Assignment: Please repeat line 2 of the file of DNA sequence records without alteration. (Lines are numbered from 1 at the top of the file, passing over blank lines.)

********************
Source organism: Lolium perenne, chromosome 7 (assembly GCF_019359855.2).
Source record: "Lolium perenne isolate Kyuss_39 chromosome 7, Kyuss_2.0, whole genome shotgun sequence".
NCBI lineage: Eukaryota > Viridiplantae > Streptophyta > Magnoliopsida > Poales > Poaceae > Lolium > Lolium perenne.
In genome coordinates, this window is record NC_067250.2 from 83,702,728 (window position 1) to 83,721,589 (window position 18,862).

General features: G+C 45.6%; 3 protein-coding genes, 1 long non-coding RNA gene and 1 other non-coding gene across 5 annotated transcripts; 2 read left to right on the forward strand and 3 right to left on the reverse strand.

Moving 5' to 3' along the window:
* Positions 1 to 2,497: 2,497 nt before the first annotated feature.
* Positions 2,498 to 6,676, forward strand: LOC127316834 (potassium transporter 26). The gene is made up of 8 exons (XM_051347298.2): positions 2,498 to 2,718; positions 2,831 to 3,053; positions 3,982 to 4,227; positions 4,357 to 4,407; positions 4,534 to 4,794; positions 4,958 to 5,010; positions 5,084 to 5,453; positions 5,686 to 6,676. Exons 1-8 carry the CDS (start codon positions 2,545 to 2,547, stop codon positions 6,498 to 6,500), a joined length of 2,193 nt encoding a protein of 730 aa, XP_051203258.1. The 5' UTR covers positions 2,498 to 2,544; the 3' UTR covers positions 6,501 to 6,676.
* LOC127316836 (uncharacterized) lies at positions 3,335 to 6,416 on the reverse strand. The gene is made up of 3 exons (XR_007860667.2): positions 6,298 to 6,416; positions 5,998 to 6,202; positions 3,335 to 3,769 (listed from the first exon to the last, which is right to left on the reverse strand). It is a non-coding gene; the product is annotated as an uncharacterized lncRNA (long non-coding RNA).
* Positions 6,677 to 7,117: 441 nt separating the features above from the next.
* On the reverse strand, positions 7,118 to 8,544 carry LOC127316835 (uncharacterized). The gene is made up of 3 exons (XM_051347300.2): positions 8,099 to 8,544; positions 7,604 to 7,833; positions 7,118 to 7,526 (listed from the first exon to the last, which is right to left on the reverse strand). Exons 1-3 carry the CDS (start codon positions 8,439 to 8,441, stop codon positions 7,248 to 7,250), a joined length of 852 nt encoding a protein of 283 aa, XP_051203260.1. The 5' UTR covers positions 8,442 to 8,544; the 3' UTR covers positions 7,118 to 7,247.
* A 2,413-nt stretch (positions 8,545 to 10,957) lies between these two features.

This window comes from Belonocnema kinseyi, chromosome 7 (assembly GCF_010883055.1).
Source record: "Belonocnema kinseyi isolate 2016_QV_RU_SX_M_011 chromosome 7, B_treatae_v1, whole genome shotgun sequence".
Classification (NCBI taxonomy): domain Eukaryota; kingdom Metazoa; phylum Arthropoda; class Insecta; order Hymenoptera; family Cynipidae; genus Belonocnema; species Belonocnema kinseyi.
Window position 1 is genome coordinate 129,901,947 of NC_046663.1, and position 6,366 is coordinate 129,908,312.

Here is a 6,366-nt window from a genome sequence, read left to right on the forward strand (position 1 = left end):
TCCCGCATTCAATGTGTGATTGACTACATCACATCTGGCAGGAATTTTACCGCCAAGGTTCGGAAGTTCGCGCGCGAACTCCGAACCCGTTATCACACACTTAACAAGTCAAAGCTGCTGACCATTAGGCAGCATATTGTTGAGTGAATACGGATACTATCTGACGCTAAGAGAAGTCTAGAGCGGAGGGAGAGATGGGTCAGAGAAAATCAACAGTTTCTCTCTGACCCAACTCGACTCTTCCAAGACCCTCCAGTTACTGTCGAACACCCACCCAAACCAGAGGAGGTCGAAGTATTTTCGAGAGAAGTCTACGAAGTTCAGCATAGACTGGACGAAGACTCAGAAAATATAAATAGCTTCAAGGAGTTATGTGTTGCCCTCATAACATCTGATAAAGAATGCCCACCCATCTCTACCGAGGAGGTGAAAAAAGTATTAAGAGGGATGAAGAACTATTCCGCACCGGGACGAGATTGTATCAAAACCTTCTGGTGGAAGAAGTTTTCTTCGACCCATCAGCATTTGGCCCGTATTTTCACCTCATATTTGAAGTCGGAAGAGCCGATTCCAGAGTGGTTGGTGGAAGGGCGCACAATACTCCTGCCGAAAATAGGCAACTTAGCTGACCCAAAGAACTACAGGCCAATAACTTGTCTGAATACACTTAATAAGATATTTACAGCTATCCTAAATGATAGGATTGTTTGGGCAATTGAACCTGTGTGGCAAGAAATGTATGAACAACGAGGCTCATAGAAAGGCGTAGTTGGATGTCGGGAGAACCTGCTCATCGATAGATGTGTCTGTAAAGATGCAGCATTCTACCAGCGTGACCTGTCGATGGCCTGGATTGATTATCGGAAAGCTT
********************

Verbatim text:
Source record: "Lolium perenne isolate Kyuss_39 chromosome 7, Kyuss_2.0, whole genome shotgun sequence".